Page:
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Is Sony Not Trying Hard Enough?

Two months ago, we were worried that the Xbox 360 would be the next Dreamcast, a collosal failure, brought down by Sony marketing hype. Well, Sony isn’t doing its part to hurt Microsoft. Last time around, Sony did everything possible to push the Playstation 2 as a great leap forward, destroying any belief that the Dreamcast could compete.

This time, Sony seemed like it could do the same thing, since the videos at E3 impressed a lot of people who didn’t realize they were just videos. There was a lot of debate as to whether the PS3 was much more powerful than the 360. Sony just needed to keep hammering the point home, and they could cost Microsoft a lot of sales.

Today’s Sony Keynote at CES dealt with “HighER” Definition (roll eyes), the PSP, and a few PS3 videos. Certainly not the vicious attack I was expecting. How does Sony expect to repeat without any effort? Where’s the killer edge? Is Sony distracted by recent failures and embarresments (rootkits, for one) and Blu-Ray that it just plans on releasing the PS3, letting it speak for itself?

If that is true, color me surprised.

January 5th, 2006 Posted by | General, Xbox, Xbox 360 | one comment

Cable Card DRM

Thomas Hawk responds to my “Media Center Tax” post with some great points.

Inside Microsoft also doubts that we will see copying restrictions for programming set into Vista. “if Microsoft did that, we’d all stick with Windows XP Media Center Edition, and never upgrade to Vista on our Media Centers, or alternatively, we’d use an alternative program that didn’t have such awful restrictions.” Here I’m not so sure that I agree though. The big trade off gambit is HDTV. You will not be able to get CableCARD supported HDTV without Vista. Vista has the DRM protection schemes in place which allowed Microsoft to get CableLabs to approve the Media Center PC as a device.

I hadn’t really considered the CableCARD angle. I’m just not sure what the DRM would do.

Would it prevent recording of channels like Starz, which have subscription services? I don’t think so, as preventing recording of whole channels has yet to be attempted, and would be a PR nightmare, as far as I’m concerned. Tivo took so much crap for deleting shows after a period of time, and Microsoft could never survive it. You pay extra for Starz. If you can record shows on broadcast networks and basic cable networks but not premium channels, you’ll cancel the premium channels. It wouldn’t be worth the money.

Would it delete the shows after a period of time? Maybe. That is plausible, since Tivo got away with it in the end.

Would it prevent transfering to a portable device? Not likely. Microsoft is desperate to beat the iPod with Portable Media Centers, and would not cripple them by preventing some TV shows from transferring because they want more money.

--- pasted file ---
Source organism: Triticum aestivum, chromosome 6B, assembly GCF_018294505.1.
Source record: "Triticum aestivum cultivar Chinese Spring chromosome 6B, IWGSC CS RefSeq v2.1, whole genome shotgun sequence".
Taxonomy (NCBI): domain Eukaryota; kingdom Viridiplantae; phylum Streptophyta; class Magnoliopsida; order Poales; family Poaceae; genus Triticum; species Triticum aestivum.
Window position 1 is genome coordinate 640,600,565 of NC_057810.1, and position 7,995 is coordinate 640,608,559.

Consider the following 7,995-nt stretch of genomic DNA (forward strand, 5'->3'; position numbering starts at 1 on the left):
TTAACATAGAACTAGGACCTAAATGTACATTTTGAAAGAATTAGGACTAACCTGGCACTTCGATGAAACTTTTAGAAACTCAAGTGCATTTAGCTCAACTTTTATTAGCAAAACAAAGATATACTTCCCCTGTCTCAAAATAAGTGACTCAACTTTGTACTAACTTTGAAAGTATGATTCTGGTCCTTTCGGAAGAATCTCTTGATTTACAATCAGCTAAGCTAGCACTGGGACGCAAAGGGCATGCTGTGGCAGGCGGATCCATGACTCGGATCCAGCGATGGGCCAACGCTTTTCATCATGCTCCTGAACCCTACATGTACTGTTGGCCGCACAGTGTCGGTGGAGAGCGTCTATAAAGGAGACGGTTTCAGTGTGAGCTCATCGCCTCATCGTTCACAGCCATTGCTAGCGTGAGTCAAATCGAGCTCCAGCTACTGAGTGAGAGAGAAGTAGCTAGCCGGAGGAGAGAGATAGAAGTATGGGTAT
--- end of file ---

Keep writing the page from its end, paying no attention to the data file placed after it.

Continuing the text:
So, what sort of DRM can Microsoft apply to Cable Card without ruining Windows Vista Media Center and the Portable Media Center (their only hope of beating the iPod) in one fell swoop? If Microsoft allows you to do what you want within your home, while using strong DRM to keep your recorded cable content from ever making it to the net at large, that’s fine with me.

As long as they aren’t stupid about it, DRM shouldn’t break Vista, just create a balance between what users want to have, and keeping that stuff out of torrent networks. And if they are going to be stupid, I’ll stick with over-the-air HDTV for broadcast networks, and Bit Torrent HDTV for cable shows. Which works just fine for me right now.

January 5th, 2006 Posted by | Apple, General, Media Center, Vista, Windows, Windows Media, XP | no comments

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Windows Live Expo

Microsoft has revealed the name of its online marketplace, previously code-named Fremont: Windows Live Expo.

  • Free ads that are easy to post
  • Browse through a wide range of categories ranging from merchandise,
    events, personals and services
  • Keep your dealings within a trusted network like your MSN Messenger Buddies , friends or co-workers; or open them up to anyone
  • Find listings just in your area, nationwide or anywhere in between
  • Add your listings to your MSN Space with one easy click
  • Get detailed maps and directions for things like garage sales, homes for sale or concerts
  • Communicate with people via MSN Messenger right from Expo’s site
  • Wonder how it’ll compare to Google Base.
    (via Microsoft Watch)

January 5th, 2006 Posted by | Expo, General, Live, Windows | no comments